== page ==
Entries in snooping (5)


What Matters For Intrusive Behavior: Trust, Self-Control, Or Both?

Imagine that Blake is tempted from time to time to snoop on his partner Taylor (for example, he sometimes desires to go through her phone or email to see who she’s been talking to). What might determine whether or not he intrudes on Taylor’s privacy? We already know that people are more likely to engage in intrusive behavior, such as snooping on their partner, when they have low trust. Basically, distrustful people need reassurance that everything is fine in their relationships, so they sometimes invade their partners’ privacy to make sure everything is indeed fine. People who have high trust, on the other hand, don’t worry about their relationships, so they don’t tend to snoop. But high trust may not be the only thing a person needs to avoid intruding on others’ privacy. One potential contender that could help someone fight the urge to snoop is high self-control

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Beware of Claims about Single People that Come from Online Dating Services

Have you seen the headlines about the “Singles in America” survey? Match.com is oh-so-proud of it. The company boasts of the intellectual firepower behind their study. The survey is touted as “comprehensive” and the Match.com CEO brags that, “Since its inception, Singles in America has proven to be an unprecedented source of insight into the ideologies and lifestyle choices of today’s singles.”

Of course, the fact that the survey comes from Match.com should set off our scientific alarm bells. But Match.com points to their scholars in charge, and notes that the results are based on a representative sample of 5,000 American singles and 1,000 married people. Plus, sadly enough, many media outlets take the findings reported in the press release and run with them, as though they were ferrying precious cargo. So I think it is important to take a close look from a scientific perspective, and offer a less credulous perspective than you might find elsewhere.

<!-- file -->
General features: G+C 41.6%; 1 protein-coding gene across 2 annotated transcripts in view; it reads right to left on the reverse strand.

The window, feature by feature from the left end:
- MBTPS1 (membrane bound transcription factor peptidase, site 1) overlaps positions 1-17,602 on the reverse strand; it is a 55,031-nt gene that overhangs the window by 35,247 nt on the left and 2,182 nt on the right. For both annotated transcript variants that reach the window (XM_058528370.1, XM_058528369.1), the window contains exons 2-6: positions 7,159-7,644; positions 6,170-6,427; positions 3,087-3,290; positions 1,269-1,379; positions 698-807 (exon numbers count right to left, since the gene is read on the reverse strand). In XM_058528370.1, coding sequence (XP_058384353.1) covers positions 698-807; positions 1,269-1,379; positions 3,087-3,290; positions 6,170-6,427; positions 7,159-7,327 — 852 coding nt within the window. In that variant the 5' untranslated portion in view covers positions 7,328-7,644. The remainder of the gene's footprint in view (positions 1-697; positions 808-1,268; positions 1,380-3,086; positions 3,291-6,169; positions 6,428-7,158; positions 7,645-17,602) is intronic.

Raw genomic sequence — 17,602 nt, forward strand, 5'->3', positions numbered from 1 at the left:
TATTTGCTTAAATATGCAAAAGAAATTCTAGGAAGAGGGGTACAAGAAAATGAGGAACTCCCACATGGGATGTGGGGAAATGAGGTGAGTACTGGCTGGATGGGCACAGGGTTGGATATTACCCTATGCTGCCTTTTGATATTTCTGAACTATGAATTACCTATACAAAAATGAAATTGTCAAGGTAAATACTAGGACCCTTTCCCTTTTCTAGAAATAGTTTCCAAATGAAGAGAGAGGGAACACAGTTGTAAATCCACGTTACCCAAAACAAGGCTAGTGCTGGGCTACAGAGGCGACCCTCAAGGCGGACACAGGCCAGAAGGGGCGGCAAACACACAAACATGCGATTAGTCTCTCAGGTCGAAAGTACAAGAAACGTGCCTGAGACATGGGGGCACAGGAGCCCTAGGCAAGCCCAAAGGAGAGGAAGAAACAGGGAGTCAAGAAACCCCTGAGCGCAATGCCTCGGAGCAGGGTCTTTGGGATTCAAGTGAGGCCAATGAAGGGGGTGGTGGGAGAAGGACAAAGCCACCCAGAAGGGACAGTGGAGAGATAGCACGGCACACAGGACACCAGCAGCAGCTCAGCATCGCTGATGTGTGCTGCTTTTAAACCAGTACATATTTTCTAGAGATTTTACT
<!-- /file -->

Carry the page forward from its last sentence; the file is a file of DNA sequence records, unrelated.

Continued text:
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To Snoop or Not to Snoop, That is the Question (Part 2)

In a previous article I discussed why people snoop on their partners. In this article, I address another question: Does the decision to snoop or not to snoop hold consequences for my relationship? 

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To Snoop or Not to Snoop, That is the Question (Part 1)

Have you ever found yourself glancing at your partner’s email, searching his or her browser history, reading your partner's texts, or even checking his or her pockets? I confess, I am notorious for checking my partner’s email just to see what’s going on that he might have neglected to tell me or as a quick way to get updates on what is happening in his life. Importantly, he gave me his password and knows that I do this.  Often, however, people invade a partner's privacy without his or her knowledge and for less innocent reasons. 

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Why Would Someone Snoop on Their Partner?

When relationship partners are reluctant to reveal information or discuss their thoughts and feelings, people may be more likely to snoop on them by doing things like checking their pockets or reading through their text messages. This is especially true if the 'future snooper' has low levels of trust.

Vinkers, C., Finkenauer, C., & Hawk, S. (2011). Why do close partners snoop? Predictors of intrusive behavior in newlywed couples. Personal Relationships, 18, 110-124.